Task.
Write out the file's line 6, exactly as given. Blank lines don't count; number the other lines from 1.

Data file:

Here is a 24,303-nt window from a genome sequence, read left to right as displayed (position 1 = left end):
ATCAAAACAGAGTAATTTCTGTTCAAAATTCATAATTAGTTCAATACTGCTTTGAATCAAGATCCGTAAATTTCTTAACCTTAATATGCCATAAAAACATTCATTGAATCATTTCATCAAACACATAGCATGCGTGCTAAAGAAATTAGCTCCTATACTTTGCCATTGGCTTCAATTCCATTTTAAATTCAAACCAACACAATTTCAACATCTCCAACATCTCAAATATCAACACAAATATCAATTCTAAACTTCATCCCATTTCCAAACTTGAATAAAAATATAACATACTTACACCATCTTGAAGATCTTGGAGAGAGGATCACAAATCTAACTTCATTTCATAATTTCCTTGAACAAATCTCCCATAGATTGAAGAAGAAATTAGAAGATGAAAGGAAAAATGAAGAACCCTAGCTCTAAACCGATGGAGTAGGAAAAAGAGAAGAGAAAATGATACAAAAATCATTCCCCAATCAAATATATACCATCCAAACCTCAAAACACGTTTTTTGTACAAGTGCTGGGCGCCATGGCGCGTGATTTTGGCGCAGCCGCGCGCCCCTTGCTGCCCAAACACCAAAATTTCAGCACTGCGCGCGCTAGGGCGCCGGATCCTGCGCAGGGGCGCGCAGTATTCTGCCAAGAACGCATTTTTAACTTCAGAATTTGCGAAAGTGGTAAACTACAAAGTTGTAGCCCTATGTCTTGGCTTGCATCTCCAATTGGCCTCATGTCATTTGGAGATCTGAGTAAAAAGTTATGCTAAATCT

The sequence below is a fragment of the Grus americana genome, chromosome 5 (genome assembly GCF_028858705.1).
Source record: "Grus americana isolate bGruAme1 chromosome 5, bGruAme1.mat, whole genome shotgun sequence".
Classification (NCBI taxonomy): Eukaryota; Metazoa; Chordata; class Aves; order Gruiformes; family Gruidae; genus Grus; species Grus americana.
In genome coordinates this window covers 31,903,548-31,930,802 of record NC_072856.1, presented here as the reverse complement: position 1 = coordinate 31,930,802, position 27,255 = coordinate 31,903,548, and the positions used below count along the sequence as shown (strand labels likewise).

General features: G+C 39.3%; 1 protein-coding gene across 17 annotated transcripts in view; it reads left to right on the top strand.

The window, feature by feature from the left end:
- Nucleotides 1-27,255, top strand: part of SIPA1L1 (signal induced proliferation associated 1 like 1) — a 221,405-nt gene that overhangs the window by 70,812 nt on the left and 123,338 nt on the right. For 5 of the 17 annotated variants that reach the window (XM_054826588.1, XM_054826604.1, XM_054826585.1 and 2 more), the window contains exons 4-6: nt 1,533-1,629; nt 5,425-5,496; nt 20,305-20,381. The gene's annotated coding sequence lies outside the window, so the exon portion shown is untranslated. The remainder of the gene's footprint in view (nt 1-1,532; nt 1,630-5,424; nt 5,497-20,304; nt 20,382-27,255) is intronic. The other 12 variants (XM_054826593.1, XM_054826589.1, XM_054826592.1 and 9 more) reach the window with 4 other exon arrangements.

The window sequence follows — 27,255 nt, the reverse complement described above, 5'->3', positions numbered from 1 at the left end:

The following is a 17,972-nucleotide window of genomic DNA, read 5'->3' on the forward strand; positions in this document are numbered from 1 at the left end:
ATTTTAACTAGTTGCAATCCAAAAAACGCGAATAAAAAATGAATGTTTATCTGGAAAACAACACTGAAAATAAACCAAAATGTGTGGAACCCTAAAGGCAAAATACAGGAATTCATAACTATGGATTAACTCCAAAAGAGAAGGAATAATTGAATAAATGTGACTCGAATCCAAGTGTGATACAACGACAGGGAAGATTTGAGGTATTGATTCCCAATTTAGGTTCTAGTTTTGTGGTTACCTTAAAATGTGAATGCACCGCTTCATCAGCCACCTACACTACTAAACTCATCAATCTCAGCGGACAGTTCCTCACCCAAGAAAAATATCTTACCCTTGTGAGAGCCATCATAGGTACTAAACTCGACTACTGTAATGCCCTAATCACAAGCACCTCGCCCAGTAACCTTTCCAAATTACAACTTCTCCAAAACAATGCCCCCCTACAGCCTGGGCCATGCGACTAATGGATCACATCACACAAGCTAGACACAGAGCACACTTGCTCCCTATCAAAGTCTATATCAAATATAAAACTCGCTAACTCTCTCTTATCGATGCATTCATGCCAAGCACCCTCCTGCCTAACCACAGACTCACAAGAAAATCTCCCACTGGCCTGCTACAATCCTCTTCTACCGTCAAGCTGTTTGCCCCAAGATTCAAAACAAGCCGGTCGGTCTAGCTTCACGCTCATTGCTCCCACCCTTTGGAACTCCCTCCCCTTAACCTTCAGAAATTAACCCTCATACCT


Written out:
In genome coordinates this window covers 31,903,548-31,930,802 of record NC_072856.1, presented here as the reverse complement: position 1 = coordinate 31,930,802, position 27,255 = coordinate 31,903,548, and the positions used below count along the sequence as shown (strand labels likewise).